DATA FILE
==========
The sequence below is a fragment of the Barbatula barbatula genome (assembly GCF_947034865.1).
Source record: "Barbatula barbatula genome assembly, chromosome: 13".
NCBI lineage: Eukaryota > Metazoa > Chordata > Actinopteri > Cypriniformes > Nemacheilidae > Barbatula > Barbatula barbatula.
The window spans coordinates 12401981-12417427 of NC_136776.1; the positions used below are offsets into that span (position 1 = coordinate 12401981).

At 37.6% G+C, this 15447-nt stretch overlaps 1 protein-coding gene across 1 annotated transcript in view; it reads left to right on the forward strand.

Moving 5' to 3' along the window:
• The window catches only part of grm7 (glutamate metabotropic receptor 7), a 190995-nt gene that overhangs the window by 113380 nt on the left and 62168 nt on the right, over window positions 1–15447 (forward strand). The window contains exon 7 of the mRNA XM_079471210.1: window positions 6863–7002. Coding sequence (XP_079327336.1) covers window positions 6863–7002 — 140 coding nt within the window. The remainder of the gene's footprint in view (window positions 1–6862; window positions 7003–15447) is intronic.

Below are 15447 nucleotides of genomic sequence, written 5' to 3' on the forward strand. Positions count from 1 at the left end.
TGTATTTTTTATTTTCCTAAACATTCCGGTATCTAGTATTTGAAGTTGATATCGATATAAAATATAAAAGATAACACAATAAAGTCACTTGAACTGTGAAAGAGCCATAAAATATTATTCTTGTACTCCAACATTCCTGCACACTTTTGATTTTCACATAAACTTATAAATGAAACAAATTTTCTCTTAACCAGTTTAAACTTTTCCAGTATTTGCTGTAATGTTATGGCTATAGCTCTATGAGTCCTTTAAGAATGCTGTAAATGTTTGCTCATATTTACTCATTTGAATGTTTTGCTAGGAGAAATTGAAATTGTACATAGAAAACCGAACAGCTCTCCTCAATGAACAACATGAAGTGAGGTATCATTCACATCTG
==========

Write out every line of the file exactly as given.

The sequence below is a fragment of the Barbatula barbatula genome (assembly GCF_947034865.1).
Source record: "Barbatula barbatula genome assembly, chromosome: 13".
NCBI lineage: Eukaryota > Metazoa > Chordata > Actinopteri > Cypriniformes > Nemacheilidae > Barbatula > Barbatula barbatula.
The window spans coordinates 12401981-12417427 of NC_136776.1; the positions used below are offsets into that span (position 1 = coordinate 12401981).

At 37.6% G+C, this 15447-nt stretch overlaps 1 protein-coding gene across 1 annotated transcript in view; it reads left to right on the forward strand.

Moving 5' to 3' along the window:
• The window catches only part of grm7 (glutamate metabotropic receptor 7), a 190995-nt gene that overhangs the window by 113380 nt on the left and 62168 nt on the right, over window positions 1–15447 (forward strand). The window contains exon 7 of the mRNA XM_079471210.1: window positions 6863–7002. Coding sequence (XP_079327336.1) covers window positions 6863–7002 — 140 coding nt within the window. The remainder of the gene's footprint in view (window positions 1–6862; window positions 7003–15447) is intronic.

Below are 15447 nucleotides of genomic sequence, written 5' to 3' on the forward strand. Positions count from 1 at the left end.
TGTATTTTTTATTTTCCTAAACATTCCGGTATCTAGTATTTGAAGTTGATATCGATATAAAATATAAAAGATAACACAATAAAGTCACTTGAACTGTGAAAGAGCCATAAAATATTATTCTTGTACTCCAACATTCCTGCACACTTTTGATTTTCACATAAACTTATAAATGAAACAAATTTTCTCTTAACCAGTTTAAACTTTTCCAGTATTTGCTGTAATGTTATGGCTATAGCTCTATGAGTCCTTTAAGAATGCTGTAAATGTTTGCTCATATTTACTCATTTGAATGTTTTGCTAGGAGAAATTGAAATTGTACATAGAAAACCGAACAGCTCTCCTCAATGAACAACATGAAGTGAGGTATCATTCACATCTG